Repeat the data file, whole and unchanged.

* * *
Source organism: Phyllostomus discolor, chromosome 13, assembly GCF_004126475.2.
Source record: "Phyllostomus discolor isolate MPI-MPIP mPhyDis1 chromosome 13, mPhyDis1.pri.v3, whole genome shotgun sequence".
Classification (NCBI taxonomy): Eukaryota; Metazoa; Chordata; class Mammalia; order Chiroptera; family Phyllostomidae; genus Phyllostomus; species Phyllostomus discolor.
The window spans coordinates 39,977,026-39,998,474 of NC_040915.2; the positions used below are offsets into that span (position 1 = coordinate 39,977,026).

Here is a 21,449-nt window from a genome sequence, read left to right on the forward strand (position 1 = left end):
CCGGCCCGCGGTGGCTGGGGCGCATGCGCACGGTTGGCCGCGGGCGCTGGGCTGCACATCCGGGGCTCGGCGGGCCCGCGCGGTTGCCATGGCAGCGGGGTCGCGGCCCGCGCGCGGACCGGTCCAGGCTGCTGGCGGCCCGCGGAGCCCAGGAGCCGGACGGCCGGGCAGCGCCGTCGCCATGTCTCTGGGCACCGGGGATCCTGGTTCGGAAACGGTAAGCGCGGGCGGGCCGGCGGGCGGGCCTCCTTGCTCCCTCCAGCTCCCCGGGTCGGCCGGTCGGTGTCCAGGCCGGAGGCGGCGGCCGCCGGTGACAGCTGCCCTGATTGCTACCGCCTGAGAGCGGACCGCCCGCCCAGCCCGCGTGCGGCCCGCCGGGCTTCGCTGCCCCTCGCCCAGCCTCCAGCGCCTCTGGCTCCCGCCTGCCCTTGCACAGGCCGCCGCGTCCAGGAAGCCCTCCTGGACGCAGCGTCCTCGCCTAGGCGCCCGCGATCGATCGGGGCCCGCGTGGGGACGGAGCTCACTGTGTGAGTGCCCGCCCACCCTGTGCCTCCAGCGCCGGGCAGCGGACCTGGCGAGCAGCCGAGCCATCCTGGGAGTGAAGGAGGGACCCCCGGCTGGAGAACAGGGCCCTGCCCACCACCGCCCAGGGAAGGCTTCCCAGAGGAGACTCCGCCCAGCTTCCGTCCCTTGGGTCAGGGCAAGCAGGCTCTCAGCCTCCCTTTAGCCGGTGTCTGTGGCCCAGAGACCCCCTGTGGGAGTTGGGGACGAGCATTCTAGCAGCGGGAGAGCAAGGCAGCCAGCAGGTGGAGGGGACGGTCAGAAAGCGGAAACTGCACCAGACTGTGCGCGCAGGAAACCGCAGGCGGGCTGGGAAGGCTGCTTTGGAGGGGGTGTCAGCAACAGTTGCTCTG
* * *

Source organism: Phyllostomus discolor, chromosome 13, assembly GCF_004126475.2.
Source record: "Phyllostomus discolor isolate MPI-MPIP mPhyDis1 chromosome 13, mPhyDis1.pri.v3, whole genome shotgun sequence".
Classification (NCBI taxonomy): Eukaryota; Metazoa; Chordata; class Mammalia; order Chiroptera; family Phyllostomidae; genus Phyllostomus; species Phyllostomus discolor.
The window spans coordinates 39,977,026-39,998,474 of NC_040915.2; the positions used below are offsets into that span (position 1 = coordinate 39,977,026).

Here is a 21,449-nt window from a genome sequence, read left to right on the forward strand (position 1 = left end):
CCGGCCCGCGGTGGCTGGGGCGCATGCGCACGGTTGGCCGCGGGCGCTGGGCTGCACATCCGGGGCTCGGCGGGCCCGCGCGGTTGCCATGGCAGCGGGGTCGCGGCCCGCGCGCGGACCGGTCCAGGCTGCTGGCGGCCCGCGGAGCCCAGGAGCCGGACGGCCGGGCAGCGCCGTCGCCATGTCTCTGGGCACCGGGGATCCTGGTTCGGAAACGGTAAGCGCGGGCGGGCCGGCGGGCGGGCCTCCTTGCTCCCTCCAGCTCCCCGGGTCGGCCGGTCGGTGTCCAGGCCGGAGGCGGCGGCCGCCGGTGACAGCTGCCCTGATTGCTACCGCCTGAGAGCGGACCGCCCGCCCAGCCCGCGTGCGGCCCGCCGGGCTTCGCTGCCCCTCGCCCAGCCTCCAGCGCCTCTGGCTCCCGCCTGCCCTTGCACAGGCCGCCGCGTCCAGGAAGCCCTCCTGGACGCAGCGTCCTCGCCTAGGCGCCCGCGATCGATCGGGGCCCGCGTGGGGACGGAGCTCACTGTGTGAGTGCCCGCCCACCCTGTGCCTCCAGCGCCGGGCAGCGGACCTGGCGAGCAGCCGAGCCATCCTGGGAGTGAAGGAGGGACCCCCGGCTGGAGAACAGGGCCCTGCCCACCACCGCCCAGGGAAGGCTTCCCAGAGGAGACTCCGCCCAGCTTCCGTCCCTTGGGTCAGGGCAAGCAGGCTCTCAGCCTCCCTTTAGCCGGTGTCTGTGGCCCAGAGACCCCCTGTGGGAGTTGGGGACGAGCATTCTAGCAGCGGGAGAGCAAGGCAGCCAGCAGGTGGAGGGGACGGTCAGAAAGCGGAAACTGCACCAGACTGTGCGCGCAGGAAACCGCAGGCGGGCTGGGAAGGCTGCTTTGGAGGGGGTGTCAGCAACAGTTGCTCTG